Puliti had two exact drawings made of the action, one with the key at rest and the other when pressed down, and has described each detail with the greatest care. The hammer is heavier than that represented in 1711, the intermediate lever is differently poised and the damper raised by the key when in movement now acts above instead of under the Btrings. Finally there is the check completing the machine.

What doubts have not found their solution by the discovery of this interesting instrument, which was exhibited at the Cristofori Festival at Florence in May 1876? The story of it begins about sixty years since when Signor Fabio Mocenni, the father of the present owner, obtained it of a pianoforte-tuner at Siena in exchange for wine. Its anterior history is not known, but Puliti offers suggestive information in the fact of Violante Beatrice di Baviera—the widow of Cristofori's master and protector Prince Ferdinand—having lived at Siena at different times, particularly when her nephew was studying at the Sienese University in 1721.

But if it were only a harpsichord turned by the addition of hammers to a pianoforte 1 The careful examination of Puliti is the authority that all its parts were constructed at one time, and the word 'Inventor' appended to Cristofori's name would not have been applied to a simple harpsichord or spinet. It is a bichord instrument, compass from l) to F, exceeding four octaves.

Cristofori died in 1731 at the advanced age of eighty. His reputation had already extended into Germany, for Mattheson had published the translation by Konig of Maffei's article in the 2nd volume of his *Critica Musica' (Hamburg 1722-25), and Walther, in his 'Musikalisches Lexicon' (Leipsic 1732), article 'Pianoforte,' trL atiug of the invention, attributes it exclusively to Cristofori.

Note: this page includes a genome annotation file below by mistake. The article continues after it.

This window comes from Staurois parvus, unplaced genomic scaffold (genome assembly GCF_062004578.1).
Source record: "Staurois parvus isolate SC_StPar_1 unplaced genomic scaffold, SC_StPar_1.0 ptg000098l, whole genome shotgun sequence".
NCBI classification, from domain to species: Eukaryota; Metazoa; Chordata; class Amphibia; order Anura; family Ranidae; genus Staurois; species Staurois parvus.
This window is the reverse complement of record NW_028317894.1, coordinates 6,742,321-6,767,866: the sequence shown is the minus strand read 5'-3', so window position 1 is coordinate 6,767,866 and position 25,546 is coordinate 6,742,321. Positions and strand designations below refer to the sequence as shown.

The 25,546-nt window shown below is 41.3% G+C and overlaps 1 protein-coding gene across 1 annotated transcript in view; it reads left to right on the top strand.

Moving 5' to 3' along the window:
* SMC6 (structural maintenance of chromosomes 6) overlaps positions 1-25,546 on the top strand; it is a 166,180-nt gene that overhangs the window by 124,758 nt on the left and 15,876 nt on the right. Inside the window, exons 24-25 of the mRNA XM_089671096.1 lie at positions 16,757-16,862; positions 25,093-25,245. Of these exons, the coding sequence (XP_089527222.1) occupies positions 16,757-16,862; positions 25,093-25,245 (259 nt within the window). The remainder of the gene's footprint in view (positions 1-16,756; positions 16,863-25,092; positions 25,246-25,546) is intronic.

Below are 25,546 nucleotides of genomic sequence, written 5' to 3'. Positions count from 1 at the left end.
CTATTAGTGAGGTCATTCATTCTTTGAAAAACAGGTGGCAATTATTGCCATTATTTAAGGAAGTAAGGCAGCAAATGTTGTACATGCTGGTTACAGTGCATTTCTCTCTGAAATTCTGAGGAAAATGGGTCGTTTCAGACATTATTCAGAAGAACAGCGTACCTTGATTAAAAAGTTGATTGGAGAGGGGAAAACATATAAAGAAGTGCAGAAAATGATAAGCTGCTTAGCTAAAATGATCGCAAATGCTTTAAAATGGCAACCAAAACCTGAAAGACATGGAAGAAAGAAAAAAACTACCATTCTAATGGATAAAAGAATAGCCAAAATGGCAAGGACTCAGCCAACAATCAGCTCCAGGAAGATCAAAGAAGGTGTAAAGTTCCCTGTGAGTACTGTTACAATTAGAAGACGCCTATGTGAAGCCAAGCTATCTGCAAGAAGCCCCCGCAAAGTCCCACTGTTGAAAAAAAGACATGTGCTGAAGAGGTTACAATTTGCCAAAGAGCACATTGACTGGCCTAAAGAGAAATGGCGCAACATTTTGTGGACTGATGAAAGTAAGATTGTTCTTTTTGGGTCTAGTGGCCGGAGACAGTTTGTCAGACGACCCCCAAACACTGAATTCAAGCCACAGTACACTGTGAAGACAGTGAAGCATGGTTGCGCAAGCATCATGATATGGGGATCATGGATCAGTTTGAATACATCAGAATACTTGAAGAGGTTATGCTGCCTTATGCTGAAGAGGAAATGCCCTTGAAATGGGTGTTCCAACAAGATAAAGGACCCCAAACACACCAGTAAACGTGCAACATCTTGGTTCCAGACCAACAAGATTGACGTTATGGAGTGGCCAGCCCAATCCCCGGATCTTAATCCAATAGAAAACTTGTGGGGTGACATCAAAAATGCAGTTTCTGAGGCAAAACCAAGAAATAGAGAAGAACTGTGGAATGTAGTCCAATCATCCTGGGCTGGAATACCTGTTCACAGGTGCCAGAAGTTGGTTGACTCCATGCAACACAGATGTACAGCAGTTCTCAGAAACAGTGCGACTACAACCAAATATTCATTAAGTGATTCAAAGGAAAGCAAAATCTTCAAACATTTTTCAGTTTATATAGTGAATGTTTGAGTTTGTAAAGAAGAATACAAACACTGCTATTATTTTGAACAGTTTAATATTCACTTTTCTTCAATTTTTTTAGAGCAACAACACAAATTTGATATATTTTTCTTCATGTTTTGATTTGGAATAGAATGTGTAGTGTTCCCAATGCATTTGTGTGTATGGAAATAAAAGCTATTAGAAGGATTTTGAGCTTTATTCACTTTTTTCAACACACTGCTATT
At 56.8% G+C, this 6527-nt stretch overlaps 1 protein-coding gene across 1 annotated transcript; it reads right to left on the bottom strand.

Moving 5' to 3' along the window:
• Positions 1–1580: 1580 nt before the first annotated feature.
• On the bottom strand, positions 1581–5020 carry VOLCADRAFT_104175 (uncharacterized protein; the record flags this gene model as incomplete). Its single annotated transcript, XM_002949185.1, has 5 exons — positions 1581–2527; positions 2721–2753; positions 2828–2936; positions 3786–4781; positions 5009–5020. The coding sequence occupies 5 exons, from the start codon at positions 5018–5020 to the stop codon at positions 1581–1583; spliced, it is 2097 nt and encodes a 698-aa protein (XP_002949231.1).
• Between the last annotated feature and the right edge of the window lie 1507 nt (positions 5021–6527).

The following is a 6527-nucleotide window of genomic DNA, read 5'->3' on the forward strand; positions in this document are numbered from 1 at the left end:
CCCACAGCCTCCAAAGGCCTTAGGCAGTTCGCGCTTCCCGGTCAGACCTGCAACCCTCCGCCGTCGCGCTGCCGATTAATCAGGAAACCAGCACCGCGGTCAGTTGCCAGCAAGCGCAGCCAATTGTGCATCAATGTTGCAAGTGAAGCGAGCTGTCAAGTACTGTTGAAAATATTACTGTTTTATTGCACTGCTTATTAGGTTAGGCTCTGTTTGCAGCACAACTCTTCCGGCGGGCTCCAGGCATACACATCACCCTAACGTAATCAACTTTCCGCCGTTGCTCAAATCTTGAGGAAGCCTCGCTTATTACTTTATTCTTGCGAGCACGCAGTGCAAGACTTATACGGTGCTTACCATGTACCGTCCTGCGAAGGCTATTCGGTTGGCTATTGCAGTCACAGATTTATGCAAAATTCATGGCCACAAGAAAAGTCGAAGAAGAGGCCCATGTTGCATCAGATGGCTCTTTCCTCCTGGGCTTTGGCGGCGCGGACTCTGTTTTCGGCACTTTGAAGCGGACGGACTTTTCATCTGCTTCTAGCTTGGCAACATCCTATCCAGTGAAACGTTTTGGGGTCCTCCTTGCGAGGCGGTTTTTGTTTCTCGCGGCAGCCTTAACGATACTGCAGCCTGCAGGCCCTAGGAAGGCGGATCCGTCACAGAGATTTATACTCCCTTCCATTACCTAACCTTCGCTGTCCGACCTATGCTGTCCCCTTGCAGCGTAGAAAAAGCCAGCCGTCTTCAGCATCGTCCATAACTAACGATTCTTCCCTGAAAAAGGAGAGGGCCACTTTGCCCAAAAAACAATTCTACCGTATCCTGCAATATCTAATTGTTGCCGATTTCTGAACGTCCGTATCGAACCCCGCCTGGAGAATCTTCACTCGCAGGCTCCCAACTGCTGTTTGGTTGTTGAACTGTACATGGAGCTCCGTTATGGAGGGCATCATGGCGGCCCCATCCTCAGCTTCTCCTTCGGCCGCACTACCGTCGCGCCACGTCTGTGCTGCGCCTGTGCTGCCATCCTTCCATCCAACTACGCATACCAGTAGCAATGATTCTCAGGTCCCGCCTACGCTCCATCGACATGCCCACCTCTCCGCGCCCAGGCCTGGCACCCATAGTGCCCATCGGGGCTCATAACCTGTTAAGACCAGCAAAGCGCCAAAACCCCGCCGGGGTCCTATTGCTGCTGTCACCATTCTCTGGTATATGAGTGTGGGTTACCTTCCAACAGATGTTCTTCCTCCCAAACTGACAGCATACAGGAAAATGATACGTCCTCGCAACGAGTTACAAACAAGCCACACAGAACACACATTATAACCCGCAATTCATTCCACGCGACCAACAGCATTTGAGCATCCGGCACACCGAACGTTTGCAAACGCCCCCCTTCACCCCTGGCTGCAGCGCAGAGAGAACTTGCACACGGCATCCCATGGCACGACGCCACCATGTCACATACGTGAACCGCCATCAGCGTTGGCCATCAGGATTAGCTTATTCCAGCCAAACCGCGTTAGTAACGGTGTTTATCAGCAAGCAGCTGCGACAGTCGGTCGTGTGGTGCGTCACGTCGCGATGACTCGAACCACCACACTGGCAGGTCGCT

I On May 7, 1876, a stone was placed ill the cloisters of Santa Croce at Florence bearing the following inscription —

A Bartolomeo Cristofori
Cembalaro da Padova

in Firenze nel MDCCXI

Il Clavicembalo Col Piano E Forte
il Comitativo Fiorentino
Coadiuvanti Italiani e Stranieri
pose questa Memoria.

[A.J.H.]" A Dictionary of Music and Musicians, 1879, p. 417-418


"Cristofori (nommé aussi, a tort, Cristofali ou Cristofani), Bartolommeo, latinisé en Bartholomaeus de Christophoris, inventeur du piano à marteaux ou, comme il l'appelait déjà, pianoforte, né à Padoue le 4 mai 1655, m. à Florence le 17 mars 1781; fut facteur de pianos d'abord dans sa ville natale, puis à Florence (1690) et remplit en même temps à partir de 1716 les fonctions de conservateur de la collection d'instruments de Ferdinand de Médicis.

Son invention fut annoncée et decrite dans le Giornale dei litterati d'Italia (1711) par le marquis Scipione Maffei ; cette même description, traduite en allemand par Konig, parut en 1725 dans la Critica musica de Matlheson et fut reproduce en 1767 dans la Musica mechanica organoedi d'Adlung. C'est ainsi sans doute que Gottfried Silbermann apprit à connaitre le système de C. et le perfectionna.

La mécanique employee par C. etait, à part quelques ingénieux perfectionnements plus récents, la meme que celle des Silbermann, Streicher, Broadwood, etc, la mécanique dite anglaise (cf. Piano). La ville de Florence organisa en 1876 une grande fête en l'honneur de C. et fit placer une plaque commemorative dans la chapelle du couvent de Santa-Croce." Riemann Humbert Dictionnaire de musique 1899, p. 174 (Archive.org)

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Fabbricanti di pianoforti 1700 - 1849